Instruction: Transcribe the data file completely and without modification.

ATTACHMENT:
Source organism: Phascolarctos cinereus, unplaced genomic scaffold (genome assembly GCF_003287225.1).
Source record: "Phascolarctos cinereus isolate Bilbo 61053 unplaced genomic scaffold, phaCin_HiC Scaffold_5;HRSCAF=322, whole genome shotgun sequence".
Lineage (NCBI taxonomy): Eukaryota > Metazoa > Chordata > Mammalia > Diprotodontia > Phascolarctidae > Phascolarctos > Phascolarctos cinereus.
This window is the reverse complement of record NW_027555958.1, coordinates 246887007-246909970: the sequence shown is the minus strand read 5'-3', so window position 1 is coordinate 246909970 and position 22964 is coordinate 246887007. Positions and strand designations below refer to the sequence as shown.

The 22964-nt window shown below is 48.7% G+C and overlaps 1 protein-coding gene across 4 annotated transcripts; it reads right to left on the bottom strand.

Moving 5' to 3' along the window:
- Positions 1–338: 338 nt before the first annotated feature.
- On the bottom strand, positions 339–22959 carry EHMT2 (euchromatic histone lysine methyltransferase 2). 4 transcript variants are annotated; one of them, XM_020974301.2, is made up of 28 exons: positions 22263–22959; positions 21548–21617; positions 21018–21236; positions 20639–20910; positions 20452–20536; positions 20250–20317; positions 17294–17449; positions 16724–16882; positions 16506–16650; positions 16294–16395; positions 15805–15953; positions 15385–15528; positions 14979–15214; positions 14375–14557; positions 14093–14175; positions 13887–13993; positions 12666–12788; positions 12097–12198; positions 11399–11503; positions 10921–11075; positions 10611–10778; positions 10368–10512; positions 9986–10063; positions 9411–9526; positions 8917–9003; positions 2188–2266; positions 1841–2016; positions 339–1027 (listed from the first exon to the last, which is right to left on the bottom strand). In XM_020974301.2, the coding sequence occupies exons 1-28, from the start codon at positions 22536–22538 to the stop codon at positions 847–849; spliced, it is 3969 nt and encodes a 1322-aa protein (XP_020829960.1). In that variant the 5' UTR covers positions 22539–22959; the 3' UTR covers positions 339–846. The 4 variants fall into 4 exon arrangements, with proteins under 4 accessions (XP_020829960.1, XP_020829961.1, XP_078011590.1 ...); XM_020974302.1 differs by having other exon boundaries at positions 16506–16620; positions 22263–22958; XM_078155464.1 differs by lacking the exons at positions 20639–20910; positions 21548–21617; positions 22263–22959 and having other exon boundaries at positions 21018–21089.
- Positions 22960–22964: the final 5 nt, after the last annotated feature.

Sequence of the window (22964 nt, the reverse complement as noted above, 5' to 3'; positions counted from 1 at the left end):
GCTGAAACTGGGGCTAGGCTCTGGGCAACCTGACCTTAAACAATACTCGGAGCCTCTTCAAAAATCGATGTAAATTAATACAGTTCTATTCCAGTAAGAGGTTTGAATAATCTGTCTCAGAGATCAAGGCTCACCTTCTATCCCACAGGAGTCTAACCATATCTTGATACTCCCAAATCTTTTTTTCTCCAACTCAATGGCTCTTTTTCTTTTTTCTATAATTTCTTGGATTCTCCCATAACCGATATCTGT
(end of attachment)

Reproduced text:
Source organism: Phascolarctos cinereus, unplaced genomic scaffold (genome assembly GCF_003287225.1).
Source record: "Phascolarctos cinereus isolate Bilbo 61053 unplaced genomic scaffold, phaCin_HiC Scaffold_5;HRSCAF=322, whole genome shotgun sequence".
Lineage (NCBI taxonomy): Eukaryota > Metazoa > Chordata > Mammalia > Diprotodontia > Phascolarctidae > Phascolarctos > Phascolarctos cinereus.
This window is the reverse complement of record NW_027555958.1, coordinates 246887007-246909970: the sequence shown is the minus strand read 5'-3', so window position 1 is coordinate 246909970 and position 22964 is coordinate 246887007. Positions and strand designations below refer to the sequence as shown.

The 22964-nt window shown below is 48.7% G+C and overlaps 1 protein-coding gene across 4 annotated transcripts; it reads right to left on the bottom strand.

Moving 5' to 3' along the window:
- Positions 1–338: 338 nt before the first annotated feature.
- On the bottom strand, positions 339–22959 carry EHMT2 (euchromatic histone lysine methyltransferase 2). 4 transcript variants are annotated; one of them, XM_020974301.2, is made up of 28 exons: positions 22263–22959; positions 21548–21617; positions 21018–21236; positions 20639–20910; positions 20452–20536; positions 20250–20317; positions 17294–17449; positions 16724–16882; positions 16506–16650; positions 16294–16395; positions 15805–15953; positions 15385–15528; positions 14979–15214; positions 14375–14557; positions 14093–14175; positions 13887–13993; positions 12666–12788; positions 12097–12198; positions 11399–11503; positions 10921–11075; positions 10611–10778; positions 10368–10512; positions 9986–10063; positions 9411–9526; positions 8917–9003; positions 2188–2266; positions 1841–2016; positions 339–1027 (listed from the first exon to the last, which is right to left on the bottom strand). In XM_020974301.2, the coding sequence occupies exons 1-28, from the start codon at positions 22536–22538 to the stop codon at positions 847–849; spliced, it is 3969 nt and encodes a 1322-aa protein (XP_020829960.1). In that variant the 5' UTR covers positions 22539–22959; the 3' UTR covers positions 339–846. The 4 variants fall into 4 exon arrangements, with proteins under 4 accessions (XP_020829960.1, XP_020829961.1, XP_078011590.1 ...); XM_020974302.1 differs by having other exon boundaries at positions 16506–16620; positions 22263–22958; XM_078155464.1 differs by lacking the exons at positions 20639–20910; positions 21548–21617; positions 22263–22959 and having other exon boundaries at positions 21018–21089.
- Positions 22960–22964: the final 5 nt, after the last annotated feature.

Sequence of the window (22964 nt, the reverse complement as noted above, 5' to 3'; positions counted from 1 at the left end):
GCTGAAACTGGGGCTAGGCTCTGGGCAACCTGACCTTAAACAATACTCGGAGCCTCTTCAAAAATCGATGTAAATTAATACAGTTCTATTCCAGTAAGAGGTTTGAATAATCTGTCTCAGAGATCAAGGCTCACCTTCTATCCCACAGGAGTCTAACCATATCTTGATACTCCCAAATCTTTTTTTCTCCAACTCAATGGCTCTTTTTCTTTTTTCTATAATTTCTTGGATTCTCCCATAACCGATATCTGT